Cut off from all sides, Nepal villagers at quake epicentre face slow death

GURKHA/BARPAK: Villagers are dying a slow death in many parts of Barpak and Gurkha regions — the quake’s epicenter — which are completely cut off. Quake-induced landslides have wiped out long stretches of roads and most villages have no space to land choppers.

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In these villages, there is no rescue, only relief effort. Indian Air Force choppers hover over the villages, dropping food, tents and blankets as rescue work is impossible without helipads or roads.

On Wednesday an IAF chopper made sorties over a village in Barpak— its 100-odd houses completely flattened by the quake. Several attempts were made to land as villagers looked up in desperate expectation, but the chopper simply could not land. It finally just dropped supplies and flew off.

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“We don’t even know how many are dead in the village or how many are severely injured. Some may still be trapped under the rubble but, perhaps, alive. But we are in no position to save them. They’ll die waiting for help. It’s one of the saddest feelings when a rescue worker can’t go through,” Nepal Army Leader Naresh Khadka, who is guiding the IAF rescue operation in Barpak, said.

With 8 million Nepalese affected by the earthquake, including 1.4 million needing immediate food assistance, UN World Food Program official Geoff Pinnock was quoted by AP as saying the relief effort would stretch on for months. “It doesn’t happen overnight,” he said.

Nepalese police said Wednesday the death toll from the quake had reached 5,045. Another 19 were killed on the slopes of Mount Everest, while China’s official Xinhua News Agency reported 25 dead in Tibet. The disaster also injured more than 10,000, police said, and rendered thousands more homeless.

Even as public anger mounts versus the government’s failure to come to the aid of many of those affected, there are some heartening tales of courage in the face of daunting odds. Rajbahadur Thapa’s 57-year-old mother Purshani suffered severe injuries to her leg and hips after her house crashed on her. When no help reached in three days and her condition kept worsening, Thapa carried her on his shoulders, trekking from his village Kharunche in Sindhupalchowk through the hills for four hours to reach the nearest town from where she was evacuated.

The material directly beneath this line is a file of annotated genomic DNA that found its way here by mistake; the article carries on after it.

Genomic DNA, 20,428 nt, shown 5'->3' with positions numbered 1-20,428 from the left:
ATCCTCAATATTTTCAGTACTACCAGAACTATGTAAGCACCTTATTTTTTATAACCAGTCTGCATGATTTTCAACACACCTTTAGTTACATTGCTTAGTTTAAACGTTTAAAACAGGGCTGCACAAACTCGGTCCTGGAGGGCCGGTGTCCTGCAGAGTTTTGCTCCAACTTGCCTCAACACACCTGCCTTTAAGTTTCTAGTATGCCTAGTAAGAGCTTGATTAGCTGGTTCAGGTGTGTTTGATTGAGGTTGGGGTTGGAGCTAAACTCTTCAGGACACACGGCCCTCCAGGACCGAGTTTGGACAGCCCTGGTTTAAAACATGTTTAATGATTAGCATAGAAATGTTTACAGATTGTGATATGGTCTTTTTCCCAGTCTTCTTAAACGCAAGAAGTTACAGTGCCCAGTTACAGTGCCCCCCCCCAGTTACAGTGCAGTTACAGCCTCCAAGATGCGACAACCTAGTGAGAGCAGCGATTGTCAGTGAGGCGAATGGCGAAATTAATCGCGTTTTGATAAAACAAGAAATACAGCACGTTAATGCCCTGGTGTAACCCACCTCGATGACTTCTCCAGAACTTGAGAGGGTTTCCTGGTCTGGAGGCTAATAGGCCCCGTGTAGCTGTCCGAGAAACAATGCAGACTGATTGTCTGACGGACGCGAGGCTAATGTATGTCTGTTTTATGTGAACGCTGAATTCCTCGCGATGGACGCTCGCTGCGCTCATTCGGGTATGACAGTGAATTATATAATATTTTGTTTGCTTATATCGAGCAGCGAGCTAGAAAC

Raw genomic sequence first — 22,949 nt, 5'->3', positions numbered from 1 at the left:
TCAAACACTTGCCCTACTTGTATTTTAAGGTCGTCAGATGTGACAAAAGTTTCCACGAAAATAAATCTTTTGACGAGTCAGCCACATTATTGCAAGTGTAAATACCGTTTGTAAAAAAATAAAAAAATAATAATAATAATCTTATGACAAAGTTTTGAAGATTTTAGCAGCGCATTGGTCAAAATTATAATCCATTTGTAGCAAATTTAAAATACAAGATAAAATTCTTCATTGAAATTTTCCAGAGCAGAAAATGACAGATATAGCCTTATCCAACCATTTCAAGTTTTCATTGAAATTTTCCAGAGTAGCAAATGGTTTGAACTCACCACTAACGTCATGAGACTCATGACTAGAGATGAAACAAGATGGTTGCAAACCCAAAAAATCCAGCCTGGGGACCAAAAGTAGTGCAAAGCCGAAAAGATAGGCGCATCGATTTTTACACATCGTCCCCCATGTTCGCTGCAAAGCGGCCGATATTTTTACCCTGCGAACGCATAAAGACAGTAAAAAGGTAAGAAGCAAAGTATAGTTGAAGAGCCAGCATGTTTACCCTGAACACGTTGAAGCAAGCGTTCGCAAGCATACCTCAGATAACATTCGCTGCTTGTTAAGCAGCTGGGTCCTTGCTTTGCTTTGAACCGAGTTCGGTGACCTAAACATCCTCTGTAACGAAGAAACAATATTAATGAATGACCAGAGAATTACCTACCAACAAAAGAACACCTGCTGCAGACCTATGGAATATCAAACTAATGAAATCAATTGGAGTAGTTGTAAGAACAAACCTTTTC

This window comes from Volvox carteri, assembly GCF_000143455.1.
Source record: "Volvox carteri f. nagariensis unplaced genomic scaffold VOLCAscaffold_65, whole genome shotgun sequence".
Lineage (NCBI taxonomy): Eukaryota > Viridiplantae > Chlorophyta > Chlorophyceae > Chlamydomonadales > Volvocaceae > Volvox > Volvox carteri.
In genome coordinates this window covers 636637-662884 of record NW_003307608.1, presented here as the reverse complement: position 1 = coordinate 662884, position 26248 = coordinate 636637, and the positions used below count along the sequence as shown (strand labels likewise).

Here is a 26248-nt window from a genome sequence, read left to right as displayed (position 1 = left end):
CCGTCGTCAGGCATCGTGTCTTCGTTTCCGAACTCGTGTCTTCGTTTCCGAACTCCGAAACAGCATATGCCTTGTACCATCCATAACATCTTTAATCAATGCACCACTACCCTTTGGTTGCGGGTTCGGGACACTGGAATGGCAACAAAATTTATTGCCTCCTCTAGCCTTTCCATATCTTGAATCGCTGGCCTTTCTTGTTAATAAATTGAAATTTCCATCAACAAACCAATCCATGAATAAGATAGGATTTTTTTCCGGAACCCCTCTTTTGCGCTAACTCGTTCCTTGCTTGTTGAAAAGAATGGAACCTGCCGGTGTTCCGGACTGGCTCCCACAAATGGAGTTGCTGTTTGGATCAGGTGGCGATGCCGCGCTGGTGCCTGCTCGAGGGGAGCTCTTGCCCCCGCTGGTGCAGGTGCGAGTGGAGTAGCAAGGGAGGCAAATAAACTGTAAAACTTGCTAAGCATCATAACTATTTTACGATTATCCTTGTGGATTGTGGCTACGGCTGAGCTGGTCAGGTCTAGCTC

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“There is still no help in my village. There is no way to reach there,” Thapa said.

Even though the number of reported casualties from these areas has been lesser than Kathmandu or Sindhupalchowk, the destruction in the Barpak-Gurkha region has been massive. An aerial survey showed village after village flattened. Some were so badly hit that they looked like excavated remains of some obliterated civilization with no signs of life.

IAF choppers are now dropping teams at accessible points from where they will trek to inaccessible villages and bring the injured to evacuation sites. A team dropped at Gurkha has already begun work. “We are now trying to reach some of these worst-affected villages on foot and see if a helipad can be created by clearing demolished houses,” Wing Commander Abhijit Bali said.

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